Vets training vets for a career

HOUSTON - "It's more than just a job, these veterans want to get into a blue collar trade that they can make a career in."

Chuck Bagnato is a former marine who served 28 years, who had two tours of duty in Iraq and one in Afghanistan.

Now he's part of Adaptive Construction Solutions,  a company owned and staffed by veterans that recruits and oversees the training and integration of veterans recently out of service.

Bagnato says, "To get these guys and gals out into the workplace so they can work safely. They know what they're doing with their tools and they know what's it's like to be safe in the workplace. They're basically using the skills they learned in the military... always looking out for each other, safety-conscious, trained for safety. safety is a culture, and no matter what service, you work with weapons, you're in the business of taking and saving lives, so safety is paramount."

The vets have to complete a three-year apprentice program before they can pass the journeyman's exam. That's when they can make some serious coin and eventually become a foreman.

"We think that 20-40 percent of vets want to into some blue collar trade. They want to be a welder, a plumber, they want to be in construction. If people want to work outside and have that sense of accomplishment of building something... a school, a hospital, a high-rise... you name it. Here in Houston, Empire [Steel]'s work is all over Houston.... and they can say, 'Hey, I built that and I helped build that. That's the kind of pride that iron workers used to have and that we are going to bring back with veterans. Just like in the military, they're looking for a challenge. They want to be that blue-collar worker that goes out, works really hard, comes home and provides for his family. It's not only to just have a job but a career."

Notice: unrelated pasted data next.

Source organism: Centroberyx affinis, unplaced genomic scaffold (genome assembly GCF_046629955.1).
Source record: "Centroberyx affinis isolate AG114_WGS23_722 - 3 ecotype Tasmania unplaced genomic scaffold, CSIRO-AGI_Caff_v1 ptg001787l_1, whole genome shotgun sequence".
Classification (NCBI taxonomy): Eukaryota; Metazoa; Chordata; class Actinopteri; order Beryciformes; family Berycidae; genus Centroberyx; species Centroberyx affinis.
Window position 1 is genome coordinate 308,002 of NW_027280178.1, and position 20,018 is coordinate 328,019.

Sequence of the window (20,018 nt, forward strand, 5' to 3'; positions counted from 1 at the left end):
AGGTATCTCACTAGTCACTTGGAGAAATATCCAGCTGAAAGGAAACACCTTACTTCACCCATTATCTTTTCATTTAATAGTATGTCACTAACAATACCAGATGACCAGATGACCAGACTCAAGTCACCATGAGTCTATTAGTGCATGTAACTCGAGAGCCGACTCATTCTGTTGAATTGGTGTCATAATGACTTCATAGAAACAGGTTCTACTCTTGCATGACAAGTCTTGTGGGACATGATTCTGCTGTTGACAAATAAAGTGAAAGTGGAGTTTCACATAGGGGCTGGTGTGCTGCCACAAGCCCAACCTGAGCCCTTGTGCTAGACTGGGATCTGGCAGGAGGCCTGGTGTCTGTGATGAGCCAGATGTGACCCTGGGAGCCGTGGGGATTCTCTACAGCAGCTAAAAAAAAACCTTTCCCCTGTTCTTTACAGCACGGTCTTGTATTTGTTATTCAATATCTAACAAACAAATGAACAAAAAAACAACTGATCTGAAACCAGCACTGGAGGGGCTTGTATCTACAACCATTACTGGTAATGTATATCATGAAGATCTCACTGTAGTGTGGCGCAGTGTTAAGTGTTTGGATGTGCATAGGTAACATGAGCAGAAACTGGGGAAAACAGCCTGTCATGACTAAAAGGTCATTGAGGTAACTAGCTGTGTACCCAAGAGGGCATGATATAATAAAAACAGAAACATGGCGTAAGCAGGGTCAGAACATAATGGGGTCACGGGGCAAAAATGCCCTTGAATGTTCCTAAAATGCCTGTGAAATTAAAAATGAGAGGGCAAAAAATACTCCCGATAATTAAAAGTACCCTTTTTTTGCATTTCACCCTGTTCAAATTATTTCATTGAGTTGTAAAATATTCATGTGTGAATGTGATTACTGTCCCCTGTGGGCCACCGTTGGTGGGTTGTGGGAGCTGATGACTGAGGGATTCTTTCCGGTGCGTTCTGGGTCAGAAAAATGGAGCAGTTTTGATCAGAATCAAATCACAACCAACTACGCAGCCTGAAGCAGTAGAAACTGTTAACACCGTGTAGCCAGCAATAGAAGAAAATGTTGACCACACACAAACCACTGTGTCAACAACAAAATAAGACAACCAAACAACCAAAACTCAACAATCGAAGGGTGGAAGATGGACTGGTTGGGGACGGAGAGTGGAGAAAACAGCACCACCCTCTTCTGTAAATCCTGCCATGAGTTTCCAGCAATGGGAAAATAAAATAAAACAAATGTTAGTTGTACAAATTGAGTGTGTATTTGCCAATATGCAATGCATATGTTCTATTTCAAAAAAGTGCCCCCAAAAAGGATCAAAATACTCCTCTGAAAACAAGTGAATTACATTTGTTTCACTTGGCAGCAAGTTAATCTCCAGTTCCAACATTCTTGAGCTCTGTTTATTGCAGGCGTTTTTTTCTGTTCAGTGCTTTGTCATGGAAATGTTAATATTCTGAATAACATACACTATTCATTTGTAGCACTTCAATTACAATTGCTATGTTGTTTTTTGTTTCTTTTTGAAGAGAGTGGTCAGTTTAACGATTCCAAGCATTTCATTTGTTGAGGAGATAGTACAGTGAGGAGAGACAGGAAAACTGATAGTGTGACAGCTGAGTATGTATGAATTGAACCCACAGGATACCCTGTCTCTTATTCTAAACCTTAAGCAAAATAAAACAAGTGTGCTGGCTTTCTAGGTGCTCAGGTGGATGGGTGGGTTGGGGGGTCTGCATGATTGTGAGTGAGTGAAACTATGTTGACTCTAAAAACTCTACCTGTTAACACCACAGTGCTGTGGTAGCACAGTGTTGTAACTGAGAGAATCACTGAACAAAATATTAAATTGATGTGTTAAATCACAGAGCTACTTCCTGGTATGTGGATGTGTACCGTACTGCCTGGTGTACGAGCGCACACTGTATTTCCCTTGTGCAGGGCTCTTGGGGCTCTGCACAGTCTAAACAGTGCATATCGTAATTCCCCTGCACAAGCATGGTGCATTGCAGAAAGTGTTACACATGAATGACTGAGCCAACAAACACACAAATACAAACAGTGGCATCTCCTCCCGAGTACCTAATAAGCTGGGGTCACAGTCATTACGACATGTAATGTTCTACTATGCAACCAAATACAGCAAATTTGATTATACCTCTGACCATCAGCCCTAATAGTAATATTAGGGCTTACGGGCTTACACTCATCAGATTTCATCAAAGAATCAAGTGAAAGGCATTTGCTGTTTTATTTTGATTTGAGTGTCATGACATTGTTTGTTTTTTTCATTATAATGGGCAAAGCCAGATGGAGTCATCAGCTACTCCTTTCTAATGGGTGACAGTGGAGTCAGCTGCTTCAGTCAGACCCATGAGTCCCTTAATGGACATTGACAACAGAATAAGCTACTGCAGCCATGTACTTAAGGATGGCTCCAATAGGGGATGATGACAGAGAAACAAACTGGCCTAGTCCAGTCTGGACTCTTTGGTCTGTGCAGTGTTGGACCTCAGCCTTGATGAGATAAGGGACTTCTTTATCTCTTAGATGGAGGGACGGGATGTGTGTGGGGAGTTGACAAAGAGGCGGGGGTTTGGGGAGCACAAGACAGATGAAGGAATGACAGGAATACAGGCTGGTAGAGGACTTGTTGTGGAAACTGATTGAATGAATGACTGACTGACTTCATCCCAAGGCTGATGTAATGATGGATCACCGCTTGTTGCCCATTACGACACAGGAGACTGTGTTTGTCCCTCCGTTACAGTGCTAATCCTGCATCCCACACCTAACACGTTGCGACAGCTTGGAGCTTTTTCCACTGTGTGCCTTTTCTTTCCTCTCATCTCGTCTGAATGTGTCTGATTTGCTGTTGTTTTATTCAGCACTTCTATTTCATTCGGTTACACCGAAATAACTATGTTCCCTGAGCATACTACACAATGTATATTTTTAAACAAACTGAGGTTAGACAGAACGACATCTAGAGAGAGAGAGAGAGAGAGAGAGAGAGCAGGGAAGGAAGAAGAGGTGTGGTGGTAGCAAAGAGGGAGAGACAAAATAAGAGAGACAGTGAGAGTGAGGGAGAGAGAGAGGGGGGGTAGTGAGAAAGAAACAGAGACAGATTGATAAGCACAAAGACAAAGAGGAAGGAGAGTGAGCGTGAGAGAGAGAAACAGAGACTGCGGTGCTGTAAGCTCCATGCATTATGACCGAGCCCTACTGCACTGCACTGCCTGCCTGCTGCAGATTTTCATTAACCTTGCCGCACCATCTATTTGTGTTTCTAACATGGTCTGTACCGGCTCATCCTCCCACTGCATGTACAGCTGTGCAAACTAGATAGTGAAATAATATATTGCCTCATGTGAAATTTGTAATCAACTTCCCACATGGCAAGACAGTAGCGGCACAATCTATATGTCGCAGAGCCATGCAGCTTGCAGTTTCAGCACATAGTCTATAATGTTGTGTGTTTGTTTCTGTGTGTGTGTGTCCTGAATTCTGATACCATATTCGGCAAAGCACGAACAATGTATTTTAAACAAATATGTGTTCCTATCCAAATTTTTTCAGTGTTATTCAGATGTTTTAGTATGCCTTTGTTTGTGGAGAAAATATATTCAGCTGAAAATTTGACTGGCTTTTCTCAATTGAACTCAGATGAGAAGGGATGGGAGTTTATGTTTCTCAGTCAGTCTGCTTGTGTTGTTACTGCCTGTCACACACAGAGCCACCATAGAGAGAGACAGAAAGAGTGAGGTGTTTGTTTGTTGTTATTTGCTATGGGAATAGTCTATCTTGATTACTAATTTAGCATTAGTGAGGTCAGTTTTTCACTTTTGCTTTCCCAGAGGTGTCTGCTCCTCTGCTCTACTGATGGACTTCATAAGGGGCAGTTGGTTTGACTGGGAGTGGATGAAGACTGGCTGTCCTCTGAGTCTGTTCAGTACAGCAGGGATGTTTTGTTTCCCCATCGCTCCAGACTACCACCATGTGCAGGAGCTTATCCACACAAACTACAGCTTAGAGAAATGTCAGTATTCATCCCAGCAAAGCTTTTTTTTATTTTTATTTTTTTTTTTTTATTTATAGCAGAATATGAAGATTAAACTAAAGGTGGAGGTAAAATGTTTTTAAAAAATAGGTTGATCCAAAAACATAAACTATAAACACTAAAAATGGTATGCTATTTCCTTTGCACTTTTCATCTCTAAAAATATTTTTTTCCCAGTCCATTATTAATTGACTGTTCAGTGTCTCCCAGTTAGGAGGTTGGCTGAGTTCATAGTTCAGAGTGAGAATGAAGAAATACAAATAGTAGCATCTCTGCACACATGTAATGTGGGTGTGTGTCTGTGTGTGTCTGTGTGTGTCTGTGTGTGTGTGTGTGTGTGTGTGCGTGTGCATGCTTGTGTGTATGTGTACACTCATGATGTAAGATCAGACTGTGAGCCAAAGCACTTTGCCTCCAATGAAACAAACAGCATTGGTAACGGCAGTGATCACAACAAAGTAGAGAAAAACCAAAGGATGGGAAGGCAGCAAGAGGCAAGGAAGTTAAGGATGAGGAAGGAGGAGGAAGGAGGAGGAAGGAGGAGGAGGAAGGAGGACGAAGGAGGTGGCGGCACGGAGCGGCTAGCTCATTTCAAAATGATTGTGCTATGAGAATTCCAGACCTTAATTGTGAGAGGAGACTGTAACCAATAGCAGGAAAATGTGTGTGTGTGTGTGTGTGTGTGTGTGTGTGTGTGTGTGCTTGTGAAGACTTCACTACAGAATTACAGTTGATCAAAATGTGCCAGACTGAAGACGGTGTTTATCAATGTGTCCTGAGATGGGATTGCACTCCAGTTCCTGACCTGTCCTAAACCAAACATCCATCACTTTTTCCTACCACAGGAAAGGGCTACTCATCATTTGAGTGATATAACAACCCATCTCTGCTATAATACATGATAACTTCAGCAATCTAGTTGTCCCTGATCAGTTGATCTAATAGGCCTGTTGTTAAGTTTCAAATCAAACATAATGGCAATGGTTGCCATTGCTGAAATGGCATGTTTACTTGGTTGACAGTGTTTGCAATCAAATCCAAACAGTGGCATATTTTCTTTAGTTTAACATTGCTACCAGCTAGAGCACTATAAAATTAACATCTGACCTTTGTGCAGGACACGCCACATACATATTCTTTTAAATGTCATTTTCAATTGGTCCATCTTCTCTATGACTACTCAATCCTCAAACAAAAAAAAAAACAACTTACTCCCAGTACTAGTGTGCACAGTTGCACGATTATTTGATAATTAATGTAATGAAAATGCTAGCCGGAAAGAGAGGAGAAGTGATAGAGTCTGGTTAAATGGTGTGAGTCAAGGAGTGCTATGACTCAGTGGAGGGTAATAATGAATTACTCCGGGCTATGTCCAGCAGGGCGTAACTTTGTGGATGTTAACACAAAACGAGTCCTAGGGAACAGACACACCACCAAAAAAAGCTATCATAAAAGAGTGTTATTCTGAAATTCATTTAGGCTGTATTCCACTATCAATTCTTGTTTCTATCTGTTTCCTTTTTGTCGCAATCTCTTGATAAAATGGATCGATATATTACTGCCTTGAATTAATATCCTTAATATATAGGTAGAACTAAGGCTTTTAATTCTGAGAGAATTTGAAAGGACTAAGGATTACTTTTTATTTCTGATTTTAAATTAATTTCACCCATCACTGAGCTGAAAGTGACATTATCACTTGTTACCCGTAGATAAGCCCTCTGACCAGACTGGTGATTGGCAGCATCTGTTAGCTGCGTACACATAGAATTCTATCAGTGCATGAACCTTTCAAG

Rebuilding America using veterans. That's one program which is easy to salute.